Block on Trump's Asylum Ban Upheld by Supreme Court
As a lawyer, you may find it hard to set a specific time to retire because law life is complicated.
Unlike Cinderella, there is no magic hour when your coach turns into a pumpkin. Your car may need a tune up, but that's a different story.
Retiring from the law depends on a lot of factors. Here are a few to help you know when it's your time:
Warehouse workers carry heavy cases. But lawyer caseloads are heavier than refrigerators, and you can't just push them out the door.
As every responsible litigator knows, you have to go through legal procedures to withdraw from cases. Transactional attorneys, too, may have long-term ethical duties to former clients.
But if your caseload is winding down, and you feel like slowing down, maybe it's time to retire.
Unfortunately, too many lawyers die on the job. Others survive health scares -- like heart attacks, strokes, and breakdowns -- and then go back to work.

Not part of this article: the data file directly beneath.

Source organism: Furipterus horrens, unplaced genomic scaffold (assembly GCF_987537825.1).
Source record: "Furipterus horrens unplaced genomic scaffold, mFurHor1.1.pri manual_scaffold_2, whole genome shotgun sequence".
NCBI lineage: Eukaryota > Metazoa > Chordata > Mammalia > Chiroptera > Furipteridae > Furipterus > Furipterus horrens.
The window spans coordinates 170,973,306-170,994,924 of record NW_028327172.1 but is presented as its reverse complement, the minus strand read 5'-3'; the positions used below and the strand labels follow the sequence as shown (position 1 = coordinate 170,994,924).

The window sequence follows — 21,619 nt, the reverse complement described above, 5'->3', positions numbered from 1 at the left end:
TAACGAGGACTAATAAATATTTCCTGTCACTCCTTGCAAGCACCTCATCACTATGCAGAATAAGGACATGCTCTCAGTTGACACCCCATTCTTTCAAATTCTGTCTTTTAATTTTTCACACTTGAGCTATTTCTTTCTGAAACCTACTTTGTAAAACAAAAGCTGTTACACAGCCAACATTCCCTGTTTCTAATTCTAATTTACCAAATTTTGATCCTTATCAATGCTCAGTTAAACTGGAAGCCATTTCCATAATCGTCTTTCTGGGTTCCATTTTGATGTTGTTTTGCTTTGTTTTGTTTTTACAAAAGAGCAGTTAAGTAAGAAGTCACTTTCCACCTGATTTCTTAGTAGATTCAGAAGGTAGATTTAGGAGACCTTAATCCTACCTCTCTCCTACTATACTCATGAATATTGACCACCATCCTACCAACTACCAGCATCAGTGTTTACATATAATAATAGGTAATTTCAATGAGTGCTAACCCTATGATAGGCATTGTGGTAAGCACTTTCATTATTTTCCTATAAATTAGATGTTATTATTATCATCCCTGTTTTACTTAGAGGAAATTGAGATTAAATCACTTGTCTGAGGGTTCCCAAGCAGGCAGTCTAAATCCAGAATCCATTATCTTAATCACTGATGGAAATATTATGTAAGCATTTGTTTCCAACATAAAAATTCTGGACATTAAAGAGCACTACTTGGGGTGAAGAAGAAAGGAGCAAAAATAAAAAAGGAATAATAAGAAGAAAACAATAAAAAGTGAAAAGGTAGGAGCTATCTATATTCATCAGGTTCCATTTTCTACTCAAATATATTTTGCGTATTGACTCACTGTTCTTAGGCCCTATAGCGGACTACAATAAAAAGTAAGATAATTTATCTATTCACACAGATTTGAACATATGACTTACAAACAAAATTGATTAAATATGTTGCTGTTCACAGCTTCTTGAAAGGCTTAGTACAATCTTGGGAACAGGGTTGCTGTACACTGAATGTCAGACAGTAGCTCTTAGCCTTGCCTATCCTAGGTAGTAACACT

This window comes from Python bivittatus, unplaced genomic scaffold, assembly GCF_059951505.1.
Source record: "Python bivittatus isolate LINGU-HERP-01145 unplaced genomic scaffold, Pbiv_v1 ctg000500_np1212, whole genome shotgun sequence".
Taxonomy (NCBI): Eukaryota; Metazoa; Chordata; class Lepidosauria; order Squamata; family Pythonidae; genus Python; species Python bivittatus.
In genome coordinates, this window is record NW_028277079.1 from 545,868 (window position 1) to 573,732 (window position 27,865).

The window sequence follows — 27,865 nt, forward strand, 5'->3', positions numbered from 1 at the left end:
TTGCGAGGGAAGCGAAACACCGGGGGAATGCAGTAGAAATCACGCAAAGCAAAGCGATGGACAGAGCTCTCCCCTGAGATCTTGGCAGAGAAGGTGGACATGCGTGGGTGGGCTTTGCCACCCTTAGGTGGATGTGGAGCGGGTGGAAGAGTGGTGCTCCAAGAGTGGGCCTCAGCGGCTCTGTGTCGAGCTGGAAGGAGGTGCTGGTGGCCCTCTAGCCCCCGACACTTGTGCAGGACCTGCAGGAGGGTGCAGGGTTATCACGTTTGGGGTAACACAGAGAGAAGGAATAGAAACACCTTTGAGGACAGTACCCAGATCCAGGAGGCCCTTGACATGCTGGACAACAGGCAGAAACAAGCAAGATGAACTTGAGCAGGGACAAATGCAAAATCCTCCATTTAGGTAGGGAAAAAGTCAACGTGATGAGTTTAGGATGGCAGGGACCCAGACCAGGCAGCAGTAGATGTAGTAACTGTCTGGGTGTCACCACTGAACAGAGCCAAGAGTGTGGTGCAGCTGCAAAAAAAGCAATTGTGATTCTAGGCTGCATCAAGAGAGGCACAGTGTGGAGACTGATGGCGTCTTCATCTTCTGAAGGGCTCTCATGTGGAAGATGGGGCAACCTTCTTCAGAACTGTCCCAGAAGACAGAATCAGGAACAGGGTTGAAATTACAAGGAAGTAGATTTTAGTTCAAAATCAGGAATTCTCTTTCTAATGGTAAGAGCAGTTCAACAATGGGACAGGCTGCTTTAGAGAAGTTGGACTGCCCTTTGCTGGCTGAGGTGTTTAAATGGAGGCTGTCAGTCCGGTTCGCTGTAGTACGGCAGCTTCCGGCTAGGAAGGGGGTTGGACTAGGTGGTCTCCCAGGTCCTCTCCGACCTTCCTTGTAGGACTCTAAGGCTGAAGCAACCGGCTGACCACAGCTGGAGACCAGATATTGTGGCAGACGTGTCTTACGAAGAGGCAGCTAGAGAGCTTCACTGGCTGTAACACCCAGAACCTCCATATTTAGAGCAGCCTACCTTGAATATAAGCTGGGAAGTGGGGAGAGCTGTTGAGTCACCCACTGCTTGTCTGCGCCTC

One lawyer, commenting anonymously on why lawyers don't retire early, said his friend died of an undisclosed heart problem. The attorney decided then he was not going to die at his desk or in a courtroom.
"Life is too short and there are too many things to do and to enjoy," he said.
Money matters in retirement -- just like in the rest of life. In all cases, it's about how much you need to live.
Writing for Time, Elizabeth O'Brien says there are three signs you can retire. It's about saving enough, managing debt, and staying busy.
Of course, lawyers are always busy. Somebody will ask them legal questions -- even if they are retired.
Meeting with a lawyer can help you understand your options and how to best protect your rights. Visit our attorney directory to find a lawyer near you who can help.